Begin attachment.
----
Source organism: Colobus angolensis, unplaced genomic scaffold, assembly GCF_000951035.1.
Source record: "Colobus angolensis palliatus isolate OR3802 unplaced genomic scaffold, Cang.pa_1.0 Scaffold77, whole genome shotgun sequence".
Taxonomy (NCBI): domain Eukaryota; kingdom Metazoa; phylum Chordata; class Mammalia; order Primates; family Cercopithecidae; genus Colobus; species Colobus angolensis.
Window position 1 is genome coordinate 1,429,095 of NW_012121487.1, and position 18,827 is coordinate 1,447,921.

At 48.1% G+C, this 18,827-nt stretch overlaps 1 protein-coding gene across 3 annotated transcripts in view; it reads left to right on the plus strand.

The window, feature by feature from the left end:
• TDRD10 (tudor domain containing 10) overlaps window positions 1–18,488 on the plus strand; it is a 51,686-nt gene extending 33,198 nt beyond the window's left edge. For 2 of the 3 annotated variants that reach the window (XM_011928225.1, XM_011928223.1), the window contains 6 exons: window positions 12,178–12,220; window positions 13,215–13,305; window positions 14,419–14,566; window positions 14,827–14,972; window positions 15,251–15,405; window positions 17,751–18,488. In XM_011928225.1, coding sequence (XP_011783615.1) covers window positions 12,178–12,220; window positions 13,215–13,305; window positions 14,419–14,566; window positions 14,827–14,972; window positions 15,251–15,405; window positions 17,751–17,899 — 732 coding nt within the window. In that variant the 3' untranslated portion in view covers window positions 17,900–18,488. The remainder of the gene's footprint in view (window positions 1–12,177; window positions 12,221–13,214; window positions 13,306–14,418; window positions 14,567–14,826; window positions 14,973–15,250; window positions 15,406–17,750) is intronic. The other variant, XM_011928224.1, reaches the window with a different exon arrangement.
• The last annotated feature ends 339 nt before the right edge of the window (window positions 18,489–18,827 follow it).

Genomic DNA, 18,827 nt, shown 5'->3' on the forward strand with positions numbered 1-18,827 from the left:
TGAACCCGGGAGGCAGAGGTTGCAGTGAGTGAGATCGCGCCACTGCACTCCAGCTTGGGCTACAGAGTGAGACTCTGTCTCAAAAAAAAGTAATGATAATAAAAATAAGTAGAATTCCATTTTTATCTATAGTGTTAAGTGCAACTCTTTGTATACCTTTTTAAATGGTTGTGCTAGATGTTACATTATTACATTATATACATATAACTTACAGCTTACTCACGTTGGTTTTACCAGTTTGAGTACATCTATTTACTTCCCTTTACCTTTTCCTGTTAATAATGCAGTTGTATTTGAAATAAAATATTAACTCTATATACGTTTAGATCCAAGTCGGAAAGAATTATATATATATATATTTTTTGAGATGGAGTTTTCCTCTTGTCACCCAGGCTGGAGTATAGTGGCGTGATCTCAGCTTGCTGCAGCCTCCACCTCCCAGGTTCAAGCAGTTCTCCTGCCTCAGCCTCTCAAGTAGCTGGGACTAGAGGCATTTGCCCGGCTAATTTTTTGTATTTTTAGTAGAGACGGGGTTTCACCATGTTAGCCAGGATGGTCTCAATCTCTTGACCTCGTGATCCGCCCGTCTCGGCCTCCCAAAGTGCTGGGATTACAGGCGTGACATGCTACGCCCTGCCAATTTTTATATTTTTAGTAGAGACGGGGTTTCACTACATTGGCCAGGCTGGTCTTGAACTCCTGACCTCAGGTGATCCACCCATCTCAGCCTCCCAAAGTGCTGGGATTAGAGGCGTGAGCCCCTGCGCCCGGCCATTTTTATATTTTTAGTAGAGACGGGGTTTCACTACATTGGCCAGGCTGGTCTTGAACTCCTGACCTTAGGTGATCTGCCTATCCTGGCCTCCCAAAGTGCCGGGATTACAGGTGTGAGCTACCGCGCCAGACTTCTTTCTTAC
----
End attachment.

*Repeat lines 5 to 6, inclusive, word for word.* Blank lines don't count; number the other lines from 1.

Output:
At 48.1% G+C, this 18,827-nt stretch overlaps 1 protein-coding gene across 3 annotated transcripts in view; it reads left to right on the plus strand.

The window, feature by feature from the left end: